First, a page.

Applying for a loan
If you want to be considered for Federal financial
assistance, you must complete the Free Application for Federal
Student Aid (FAFSA). The quickest way to do this is online
at: http://www.fafsa.ed.gov The FAFSA can be filed no earlier
than January 1st of the year you will be attending. However,
the FAFSA may not be the only form you will need to submit.
Incoming freshman may also need to complete the CSS Profile
Application. Many Private colleges require the profile. Why?
Well, it gives financial aid administrators a broader set
of data from which to derive your eligibility for institutional
You also complete the Profile much earlier than
the FAFSA and many schools will provide a financial aid package
earlier than would be possible if you wait to complete the
FAFSA. Check with you college to see if you are required to
complete the Profile. Generally, the Profile application becomes
available in the middle of October. You can register and apply
online at: http://www.collegeboard.org Colleges use the processed
data to determine your eligibility for financial aid. Whether
you complete the FAFSA or the Profile, the Expected Family
Contribution arrived at by putting your household, demographic
and financial data through a formula is the basis for determining
your award. The data you submit on the FAFSA goes to a place
called CPS (Central Processing System) where it is compiled
and then a formula is applied.
The formula the Department of Education uses
to compute your EFC is called Federal Methodology. If you'd
like to learn exactly how the data is treated you can request
a copy (for free) of The EFC Formula Book by calling 1-800-4FED-AID.
Ask for The EFC Formula Book by academic year (ex. "I would
like a copy of The EFC Formula Book for the current academic
year.") The EFC is basically what the government is telling
us how much you should be able to contribute toward education
based on your state of residence, household size, number in
college and student and parent income and asset information.
Next, the school you attend establishes a Cost
of Attendance (COA). The COA is composed of tuition, room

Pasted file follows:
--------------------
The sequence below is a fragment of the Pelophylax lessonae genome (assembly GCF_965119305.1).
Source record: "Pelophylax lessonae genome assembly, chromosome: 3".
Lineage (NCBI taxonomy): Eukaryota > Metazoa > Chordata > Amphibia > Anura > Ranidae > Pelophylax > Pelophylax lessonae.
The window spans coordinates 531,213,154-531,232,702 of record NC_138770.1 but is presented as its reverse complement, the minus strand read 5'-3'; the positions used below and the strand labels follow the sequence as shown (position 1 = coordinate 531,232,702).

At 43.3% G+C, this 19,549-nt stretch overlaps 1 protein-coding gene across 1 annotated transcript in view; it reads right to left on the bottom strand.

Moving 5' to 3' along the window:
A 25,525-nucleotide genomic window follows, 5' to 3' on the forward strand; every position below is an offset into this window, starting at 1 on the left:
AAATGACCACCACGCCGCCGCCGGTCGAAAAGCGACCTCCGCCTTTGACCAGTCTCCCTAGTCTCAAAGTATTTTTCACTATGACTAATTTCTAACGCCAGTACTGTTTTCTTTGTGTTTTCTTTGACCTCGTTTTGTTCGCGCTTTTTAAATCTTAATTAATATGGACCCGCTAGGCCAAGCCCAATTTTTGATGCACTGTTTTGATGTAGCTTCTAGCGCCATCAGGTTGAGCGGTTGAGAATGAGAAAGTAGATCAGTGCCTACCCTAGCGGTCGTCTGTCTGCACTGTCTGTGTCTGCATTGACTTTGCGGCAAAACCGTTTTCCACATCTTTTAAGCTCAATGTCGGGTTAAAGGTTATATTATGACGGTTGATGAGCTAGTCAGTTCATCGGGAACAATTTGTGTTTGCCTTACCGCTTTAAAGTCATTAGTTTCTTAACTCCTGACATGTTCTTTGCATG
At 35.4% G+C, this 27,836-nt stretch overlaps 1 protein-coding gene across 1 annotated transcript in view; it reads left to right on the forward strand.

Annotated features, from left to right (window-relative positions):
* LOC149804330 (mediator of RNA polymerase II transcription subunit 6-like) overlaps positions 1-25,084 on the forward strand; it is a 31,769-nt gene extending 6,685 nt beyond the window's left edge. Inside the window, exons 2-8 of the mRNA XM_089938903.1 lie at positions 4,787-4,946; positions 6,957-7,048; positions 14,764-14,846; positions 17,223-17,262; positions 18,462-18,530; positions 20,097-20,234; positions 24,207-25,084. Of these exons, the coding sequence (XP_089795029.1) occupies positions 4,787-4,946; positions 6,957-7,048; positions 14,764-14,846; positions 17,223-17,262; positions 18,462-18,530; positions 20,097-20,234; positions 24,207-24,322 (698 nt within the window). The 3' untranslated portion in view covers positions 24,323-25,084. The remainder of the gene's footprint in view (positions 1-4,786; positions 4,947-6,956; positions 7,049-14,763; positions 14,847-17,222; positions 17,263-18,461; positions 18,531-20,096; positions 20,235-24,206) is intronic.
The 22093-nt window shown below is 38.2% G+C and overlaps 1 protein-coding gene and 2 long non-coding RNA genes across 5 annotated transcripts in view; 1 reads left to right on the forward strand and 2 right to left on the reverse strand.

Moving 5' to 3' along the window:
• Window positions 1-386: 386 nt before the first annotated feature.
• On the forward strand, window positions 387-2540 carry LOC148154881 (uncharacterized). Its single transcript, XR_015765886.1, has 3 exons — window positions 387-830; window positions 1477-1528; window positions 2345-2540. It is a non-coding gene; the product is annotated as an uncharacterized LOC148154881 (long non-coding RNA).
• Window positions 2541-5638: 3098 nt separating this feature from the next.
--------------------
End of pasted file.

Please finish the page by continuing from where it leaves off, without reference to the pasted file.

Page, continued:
and board, fees and estimated expenses (books, supplies, personal).
The EFC and COA are used to determine your financial need.
Financial need is calculated by subtracting the EFC from the
COA and is a guideline in determining how much need based
financial aid you may receive. The equation looks like this:
COA - EFC = Financial Need The aid office then uses the "need
based" resources they have available to try to "meet" your
financial need. EXAMPLE Sally files her FAFSA and a few weeks
later receives her Student Aid Report (SAR). She notes that
the EFC on the SAR is "01200". Her school has a COA of $18,000.
So, using the formula above we find that Sally's need is $16,800.
The financial aid office then uses this information to construct
a financial aid package.
For example, the college offers the following:
$5,000 Institutional Grant $1,550 Federal Pell Grant $1,000
Federal SEOG $3,500 Federal Subsidized Stafford Loan $1,000
Federal Perkins Loan $1,600 Federal Work Study Total aid:
$13,650 What this tells us is that if Sally's need for financial
aid is $16,800, the financial aid office was only able to
meet $13,650 of that. The difference between the two is called
unmet need. In this case, Sally's unmet financial need is
$3,250. What that means to Sally is that she will have to
contribute more than her EFC in order to meet her educational
costs. Unmet need is a common occurrence in financial aid
The school is under no obligation to meet your
need for financial aid and, in many cases, is simply unable
to do so given the types and amounts of funding at their disposal.
What the financial aid office does, to the best of its ability,
is to meet as much of your need with the resources it has
available. Those resources may include scholarships, grants,
loans, and work. Finally, let's see what else you need to
keep in mind!